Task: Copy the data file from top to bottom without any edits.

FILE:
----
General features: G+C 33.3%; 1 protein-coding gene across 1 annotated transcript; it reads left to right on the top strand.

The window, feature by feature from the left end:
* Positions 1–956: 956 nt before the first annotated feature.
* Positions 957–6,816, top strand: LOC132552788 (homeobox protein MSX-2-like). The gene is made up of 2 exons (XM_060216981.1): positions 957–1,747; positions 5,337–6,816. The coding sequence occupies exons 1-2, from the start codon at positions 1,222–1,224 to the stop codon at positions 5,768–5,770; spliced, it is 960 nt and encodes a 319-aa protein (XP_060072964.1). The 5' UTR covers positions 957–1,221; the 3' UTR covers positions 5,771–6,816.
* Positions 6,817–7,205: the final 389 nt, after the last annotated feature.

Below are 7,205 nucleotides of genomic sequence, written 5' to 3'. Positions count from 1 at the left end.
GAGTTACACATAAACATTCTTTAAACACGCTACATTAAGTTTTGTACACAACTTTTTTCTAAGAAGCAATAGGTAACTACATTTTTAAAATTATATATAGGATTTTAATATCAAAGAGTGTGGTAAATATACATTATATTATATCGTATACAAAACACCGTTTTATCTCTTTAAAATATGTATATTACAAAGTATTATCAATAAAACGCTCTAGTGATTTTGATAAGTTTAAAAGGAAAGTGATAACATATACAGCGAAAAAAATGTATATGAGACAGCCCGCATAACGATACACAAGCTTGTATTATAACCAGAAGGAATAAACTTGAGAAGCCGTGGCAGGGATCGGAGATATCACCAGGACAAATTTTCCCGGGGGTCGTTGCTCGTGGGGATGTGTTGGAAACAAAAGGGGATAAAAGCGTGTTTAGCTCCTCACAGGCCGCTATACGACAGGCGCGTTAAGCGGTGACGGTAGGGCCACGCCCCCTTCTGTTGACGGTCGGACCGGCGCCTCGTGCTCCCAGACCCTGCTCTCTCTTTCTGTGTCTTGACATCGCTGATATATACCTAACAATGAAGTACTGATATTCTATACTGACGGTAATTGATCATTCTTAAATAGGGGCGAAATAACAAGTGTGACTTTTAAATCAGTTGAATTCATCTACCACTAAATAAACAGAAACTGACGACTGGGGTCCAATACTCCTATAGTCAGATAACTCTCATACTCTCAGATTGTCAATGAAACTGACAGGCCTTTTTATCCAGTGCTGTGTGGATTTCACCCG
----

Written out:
General features: G+C 33.3%; 1 protein-coding gene across 1 annotated transcript; it reads left to right on the top strand.

The window, feature by feature from the left end:
* Positions 1–956: 956 nt before the first annotated feature.
* Positions 957–6,816, top strand: LOC132552788 (homeobox protein MSX-2-like). The gene is made up of 2 exons (XM_060216981.1): positions 957–1,747; positions 5,337–6,816. The coding sequence occupies exons 1-2, from the start codon at positions 1,222–1,224 to the stop codon at positions 5,768–5,770; spliced, it is 960 nt and encodes a 319-aa protein (XP_060072964.1). The 5' UTR covers positions 957–1,221; the 3' UTR covers positions 5,771–6,816.
* Positions 6,817–7,205: the final 389 nt, after the last annotated feature.

Below are 7,205 nucleotides of genomic sequence, written 5' to 3'. Positions count from 1 at the left end.
GAGTTACACATAAACATTCTTTAAACACGCTACATTAAGTTTTGTACACAACTTTTTTCTAAGAAGCAATAGGTAACTACATTTTTAAAATTATATATAGGATTTTAATATCAAAGAGTGTGGTAAATATACATTATATTATATCGTATACAAAACACCGTTTTATCTCTTTAAAATATGTATATTACAAAGTATTATCAATAAAACGCTCTAGTGATTTTGATAAGTTTAAAAGGAAAGTGATAACATATACAGCGAAAAAAATGTATATGAGACAGCCCGCATAACGATACACAAGCTTGTATTATAACCAGAAGGAATAAACTTGAGAAGCCGTGGCAGGGATCGGAGATATCACCAGGACAAATTTTCCCGGGGGTCGTTGCTCGTGGGGATGTGTTGGAAACAAAAGGGGATAAAAGCGTGTTTAGCTCCTCACAGGCCGCTATACGACAGGCGCGTTAAGCGGTGACGGTAGGGCCACGCCCCCTTCTGTTGACGGTCGGACCGGCGCCTCGTGCTCCCAGACCCTGCTCTCTCTTTCTGTGTCTTGACATCGCTGATATATACCTAACAATGAAGTACTGATATTCTATACTGACGGTAATTGATCATTCTTAAATAGGGGCGAAATAACAAGTGTGACTTTTAAATCAGTTGAATTCATCTACCACTAAATAAACAGAAACTGACGACTGGGGTCCAATACTCCTATAGTCAGATAACTCTCATACTCTCAGATTGTCAATGAAACTGACAGGCCTTTTTATCCAGTGCTGTGTGGATTTCACCCG